Meet the Press (NBC)
Gingrich: Paul Ryan' s plan is "right-wing social engineering," goes too far
Former House Speaker Newt Gingrich (R) explained that he felt compelled to run for president because "to not seek to help the country to fix the problems we have would have been a failure of citizenship on my part." Gingrich laughed off the possibility of being anyone's running-mate: "Can you imagine any presidential nominee who picked me to be the vice presidential candidate?" He denied charges of racism and said he thinks "Obama loves America" but has "a different idea of what America is." Gingrich said he has had some difficulty separating his role as a political analyst from his desire to be a "disciplined" political leader. "I think that's a fair criticism." Gingrich also addressed his past marital infidelity and two divorces, saying "I've clearly done things that are wrong. . . .People have every right to ask the tough questions."
Gingrich was asked to defend his past endorsements of an individual mandate for health care, and his having stood by that proposal while denying it put him on the same side as President Obama. "I believe all of us have a responsibility to help pay for health care. There are ways to do it that make libertarians relatively happy. You either have health insurance or you post a bond," he suggested. Asked if that counts as an individual mandate, something many Republicans have balked at in the past, Gingrich responded, "it's a variation on it." He said he would offer "a range of choices," but that people who can afford insurance but don't buy it because they expect to be covered are perpetuating a "free rider system." Gingrich also distanced himself from the plan proposed by Rep. Paul Ryan (R-Wis.) to turn Medicare into a voucher system: "I think that that is too big a jump." He called the plan "right-wing social engineering," which he considers not "any more desirable than left-wing social engineering."
State of the Union (CNN)
Ryan: Expect Senate-run announcement this week
House Minority Leader Mitch McConnell (R-Ky.) joined host Candy Crowley Sunday to discuss the ongoing debate over the national budget and whether to raise the national debt limit. “We need to do something about the short-term,”McConnell said, “we need a spending ceiling.” The Kentucky Republican went on to say that “to get my vote . . . we need to do something significant short-term, medium-term and long-term,” before raising the debt ceiling. Asked if he would accept tax increases at all, McConnell said, “There aren’t going to be any tax increases.”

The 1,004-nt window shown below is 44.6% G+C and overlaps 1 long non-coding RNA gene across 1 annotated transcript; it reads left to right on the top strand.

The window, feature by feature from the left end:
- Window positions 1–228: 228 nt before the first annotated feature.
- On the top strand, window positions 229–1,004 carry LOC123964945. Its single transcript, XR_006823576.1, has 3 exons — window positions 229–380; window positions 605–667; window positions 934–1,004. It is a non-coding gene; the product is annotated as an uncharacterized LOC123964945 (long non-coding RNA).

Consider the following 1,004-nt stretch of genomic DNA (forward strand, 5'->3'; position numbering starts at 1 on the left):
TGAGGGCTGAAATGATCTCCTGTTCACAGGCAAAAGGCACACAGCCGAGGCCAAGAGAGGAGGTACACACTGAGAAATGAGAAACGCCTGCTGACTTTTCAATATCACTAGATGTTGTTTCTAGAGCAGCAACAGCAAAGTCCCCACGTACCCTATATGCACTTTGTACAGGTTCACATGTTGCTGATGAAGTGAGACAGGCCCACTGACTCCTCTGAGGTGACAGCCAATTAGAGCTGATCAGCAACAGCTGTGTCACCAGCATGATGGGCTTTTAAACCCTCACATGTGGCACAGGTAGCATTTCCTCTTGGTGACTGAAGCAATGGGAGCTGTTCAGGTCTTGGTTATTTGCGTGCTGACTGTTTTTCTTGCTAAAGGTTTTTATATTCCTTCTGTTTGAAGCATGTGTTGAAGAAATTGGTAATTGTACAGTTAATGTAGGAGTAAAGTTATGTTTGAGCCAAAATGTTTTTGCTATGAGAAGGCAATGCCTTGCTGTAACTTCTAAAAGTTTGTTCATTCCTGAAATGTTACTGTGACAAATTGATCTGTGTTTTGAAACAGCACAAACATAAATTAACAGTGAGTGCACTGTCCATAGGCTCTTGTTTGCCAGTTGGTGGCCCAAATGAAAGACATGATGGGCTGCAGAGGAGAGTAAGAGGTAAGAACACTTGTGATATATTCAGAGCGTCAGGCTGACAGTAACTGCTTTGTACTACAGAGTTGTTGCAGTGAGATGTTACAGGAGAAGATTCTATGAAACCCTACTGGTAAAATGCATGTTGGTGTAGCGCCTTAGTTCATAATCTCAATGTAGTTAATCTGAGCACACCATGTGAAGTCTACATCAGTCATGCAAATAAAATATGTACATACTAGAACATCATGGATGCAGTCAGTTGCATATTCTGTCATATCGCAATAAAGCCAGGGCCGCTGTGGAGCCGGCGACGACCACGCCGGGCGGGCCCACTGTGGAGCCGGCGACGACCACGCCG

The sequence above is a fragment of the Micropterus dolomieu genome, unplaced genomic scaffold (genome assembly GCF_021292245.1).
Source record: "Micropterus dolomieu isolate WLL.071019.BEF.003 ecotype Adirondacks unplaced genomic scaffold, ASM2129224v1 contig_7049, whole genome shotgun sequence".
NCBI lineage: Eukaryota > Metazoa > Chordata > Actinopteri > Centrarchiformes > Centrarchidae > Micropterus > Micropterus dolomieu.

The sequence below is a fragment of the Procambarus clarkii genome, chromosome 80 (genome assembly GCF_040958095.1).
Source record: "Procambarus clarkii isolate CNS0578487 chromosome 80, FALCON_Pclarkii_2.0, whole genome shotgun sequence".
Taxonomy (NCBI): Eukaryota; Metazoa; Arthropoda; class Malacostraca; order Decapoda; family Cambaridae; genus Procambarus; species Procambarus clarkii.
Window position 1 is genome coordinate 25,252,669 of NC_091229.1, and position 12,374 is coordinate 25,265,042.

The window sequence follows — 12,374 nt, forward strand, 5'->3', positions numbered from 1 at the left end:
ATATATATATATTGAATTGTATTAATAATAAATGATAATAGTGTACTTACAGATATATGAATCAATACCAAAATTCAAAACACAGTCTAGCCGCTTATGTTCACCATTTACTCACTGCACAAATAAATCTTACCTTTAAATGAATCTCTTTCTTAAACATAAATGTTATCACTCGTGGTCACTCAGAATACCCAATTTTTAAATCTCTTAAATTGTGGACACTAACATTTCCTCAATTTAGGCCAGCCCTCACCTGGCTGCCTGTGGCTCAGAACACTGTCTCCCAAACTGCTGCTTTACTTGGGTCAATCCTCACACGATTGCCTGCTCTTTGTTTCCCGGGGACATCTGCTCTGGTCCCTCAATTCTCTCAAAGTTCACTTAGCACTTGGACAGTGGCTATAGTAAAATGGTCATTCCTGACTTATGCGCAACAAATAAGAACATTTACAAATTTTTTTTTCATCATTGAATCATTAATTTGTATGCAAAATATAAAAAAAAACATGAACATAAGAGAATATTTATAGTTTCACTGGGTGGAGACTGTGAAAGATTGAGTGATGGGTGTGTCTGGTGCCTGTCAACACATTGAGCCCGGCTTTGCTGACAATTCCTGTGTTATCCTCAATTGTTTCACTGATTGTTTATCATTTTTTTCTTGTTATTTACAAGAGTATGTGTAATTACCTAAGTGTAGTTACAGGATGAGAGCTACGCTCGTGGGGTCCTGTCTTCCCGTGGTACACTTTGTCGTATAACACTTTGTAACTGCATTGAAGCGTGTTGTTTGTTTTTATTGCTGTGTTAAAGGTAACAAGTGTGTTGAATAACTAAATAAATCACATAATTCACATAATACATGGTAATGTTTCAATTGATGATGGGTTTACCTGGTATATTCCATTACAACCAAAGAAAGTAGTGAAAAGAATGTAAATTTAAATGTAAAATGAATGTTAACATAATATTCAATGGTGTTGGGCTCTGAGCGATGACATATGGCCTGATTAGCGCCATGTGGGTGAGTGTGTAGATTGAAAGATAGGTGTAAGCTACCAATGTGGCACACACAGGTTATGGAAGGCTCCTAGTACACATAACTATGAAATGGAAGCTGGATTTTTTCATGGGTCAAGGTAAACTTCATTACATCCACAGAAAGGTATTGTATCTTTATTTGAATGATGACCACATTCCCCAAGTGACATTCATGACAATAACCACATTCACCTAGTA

McConnell dodged when asked whether he would support former Massachusetts governor Mitt Romney’s 2012 presidential bid, taking an opportunity to criticize the national health-care law, without referring to Romney or the Massachusetts comprehensive health-care reform he enacted.
House Budget Committee Chairman Paul Ryan (R-Wisc.) also joined to discuss his proposed federal budget and whether he would run for Senate to replace retiring Senator Herb Kohl (D-Wisc.). Ryan said he would announce his intentions this week.
Bingaman: We are not going to legislate short-term oil prices down
Sen. Jeff Bingaman (D-N.M.), chairman of the Energy & Natural Resources Committee, said he hadn’t decided how to vote on a plan proposed by Democrats that would repeal some oil company tax breaks. “If you’re going to change these tax provisions, you shouldn’t just do it for five companies,” said Bingaman, repeating the argument made by oil company executives during their testimony before Congress last week. Asked if he thought oil companies are paying their fair share, Bingaman said, “Well, I don’t know,” adding that “it was pretty clear reducing some of the tax benefits would not in any way jeopardize the tax benefits of any of these companies.”
“It is not, in my view, realistic to think we are going to legislate a change in the price of oil short-term,” Bingaman said, adding that policies could be put in place to help keep the price of oil down in future years. “We are increasing production of oil in this country — it’s not going down, it’s going up,” he said, countering claims by some that Democrats were pushing to shut down domestic oil production. Bingaman credited that increase not to President Obama’s policies, but instead to technological advancement. Bingaman also pushed back against claims that Democrats were attempting to quash Republican plans to increase nuclear power output in the United States, saying it was “simply not the case.”
Asked if he had a “best moment in the Senate,” Bingaman said, ”there’s been a lot of good moments, but a lot of frustrations too.”